I suspect it helps to be quite content in your work, with a strong sense of your own autonomy, in order to put all the politics aside and engage constructively with theory. I’ve been talking to some of my own student teachers in depth over the last few weeks about their experience of the course, and I have been amazed at their resilience; their continued enthusiasm for engaging with theory and developing their practice despite the shit hitting their metaphorical fans. Even though the coursework of the worst affected fell by the wayside, all stressed how much they value the theory, and have shown this in their ability to discuss what they have learned, and in catching up with coursework tasks before the close of the unit.

I think those on our course who would claim to value the theory least would be those who already have well-formed ideas about learning and teaching, and therefore tend to be more critical of the theory. But I still see them engaging deeply with it, and synthesising new ideas – so that doesn’t bother me in the slightest 😉

To conclude – I feel the relationship with theory – and the type of theory to be engaged with – is very different on a CPD-type teaching course than on the initial teacher training programmes that Dye is discussing in this paper. I have made major design changes to promote authentic, personally-relevant engagement with theory rather than the mechanistic, ‘name dropping’ approach described by Jarvis (1992).  Rather than an integrative terminal assignment – as is common on PG Cert courses of this nature – I use regular, collaborative and cumulative coursework tasks that require deep engagement with only one or two sources. This doesn’t suit everyone; a small number of participants would much prefer to have a single essay at the end. But whereas before only these participants would be able to access the higher grades, now everyone gets by with a decent pass at the very least – despite the fact that everyone says how much harder the course has become! So it’s harder, but everyone is doing better… which I like 🙂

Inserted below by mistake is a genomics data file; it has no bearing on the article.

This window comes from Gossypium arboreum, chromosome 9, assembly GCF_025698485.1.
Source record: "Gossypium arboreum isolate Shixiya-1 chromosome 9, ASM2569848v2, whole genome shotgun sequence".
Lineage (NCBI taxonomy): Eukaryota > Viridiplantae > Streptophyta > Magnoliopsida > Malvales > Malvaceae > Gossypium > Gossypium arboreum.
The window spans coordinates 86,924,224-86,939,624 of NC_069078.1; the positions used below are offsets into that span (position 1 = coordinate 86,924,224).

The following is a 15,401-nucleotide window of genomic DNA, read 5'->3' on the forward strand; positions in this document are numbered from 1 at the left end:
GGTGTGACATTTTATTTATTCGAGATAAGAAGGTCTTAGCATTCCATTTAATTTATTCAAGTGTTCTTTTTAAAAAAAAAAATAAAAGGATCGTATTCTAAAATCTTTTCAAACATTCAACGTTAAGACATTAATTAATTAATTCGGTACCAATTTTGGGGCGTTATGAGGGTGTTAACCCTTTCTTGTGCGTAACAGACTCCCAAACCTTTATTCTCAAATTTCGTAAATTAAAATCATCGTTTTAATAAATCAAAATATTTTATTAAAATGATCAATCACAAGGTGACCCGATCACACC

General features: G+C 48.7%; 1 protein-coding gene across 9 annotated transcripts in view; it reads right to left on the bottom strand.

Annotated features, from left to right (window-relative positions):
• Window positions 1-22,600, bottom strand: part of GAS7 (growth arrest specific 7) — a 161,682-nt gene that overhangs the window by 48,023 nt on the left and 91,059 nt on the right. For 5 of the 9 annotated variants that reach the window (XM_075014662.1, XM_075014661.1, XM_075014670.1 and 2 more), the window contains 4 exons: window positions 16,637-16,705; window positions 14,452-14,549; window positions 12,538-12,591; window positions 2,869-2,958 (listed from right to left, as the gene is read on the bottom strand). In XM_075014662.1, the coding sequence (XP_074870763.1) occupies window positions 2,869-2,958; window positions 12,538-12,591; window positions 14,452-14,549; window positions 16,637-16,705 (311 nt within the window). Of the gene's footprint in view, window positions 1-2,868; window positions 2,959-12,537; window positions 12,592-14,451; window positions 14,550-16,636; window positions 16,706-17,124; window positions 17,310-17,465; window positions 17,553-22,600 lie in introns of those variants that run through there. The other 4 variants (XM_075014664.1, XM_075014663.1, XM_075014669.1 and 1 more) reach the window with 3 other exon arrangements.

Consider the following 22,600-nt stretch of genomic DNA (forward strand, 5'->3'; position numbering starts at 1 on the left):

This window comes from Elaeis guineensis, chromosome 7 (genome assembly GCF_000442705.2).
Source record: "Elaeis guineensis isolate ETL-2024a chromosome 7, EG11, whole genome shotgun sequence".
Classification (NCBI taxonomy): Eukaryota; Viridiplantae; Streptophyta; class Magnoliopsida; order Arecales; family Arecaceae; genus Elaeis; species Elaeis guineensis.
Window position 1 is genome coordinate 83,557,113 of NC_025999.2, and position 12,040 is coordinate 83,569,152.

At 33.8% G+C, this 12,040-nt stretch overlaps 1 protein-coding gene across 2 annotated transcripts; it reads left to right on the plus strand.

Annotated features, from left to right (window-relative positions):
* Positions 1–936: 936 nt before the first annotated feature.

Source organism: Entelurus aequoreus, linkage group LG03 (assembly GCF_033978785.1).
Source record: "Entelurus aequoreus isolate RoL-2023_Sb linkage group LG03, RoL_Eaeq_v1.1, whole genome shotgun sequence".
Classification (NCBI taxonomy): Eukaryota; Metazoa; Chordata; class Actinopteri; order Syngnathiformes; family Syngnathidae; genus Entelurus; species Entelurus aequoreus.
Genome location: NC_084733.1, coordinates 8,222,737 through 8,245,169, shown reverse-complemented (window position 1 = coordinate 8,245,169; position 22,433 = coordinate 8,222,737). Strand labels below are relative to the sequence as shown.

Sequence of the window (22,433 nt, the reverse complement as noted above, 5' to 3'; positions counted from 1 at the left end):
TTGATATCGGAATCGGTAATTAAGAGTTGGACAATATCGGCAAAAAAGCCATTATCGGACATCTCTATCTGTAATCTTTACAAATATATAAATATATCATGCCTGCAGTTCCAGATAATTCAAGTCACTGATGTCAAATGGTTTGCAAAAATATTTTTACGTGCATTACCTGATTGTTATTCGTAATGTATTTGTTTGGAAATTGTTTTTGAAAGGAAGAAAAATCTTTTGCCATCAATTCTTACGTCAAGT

Secondary reference: Jarvis, P. (1992) Theory and practice and the preparation of teachers of nursing, Nursing Education Today, 12, pp. 258-265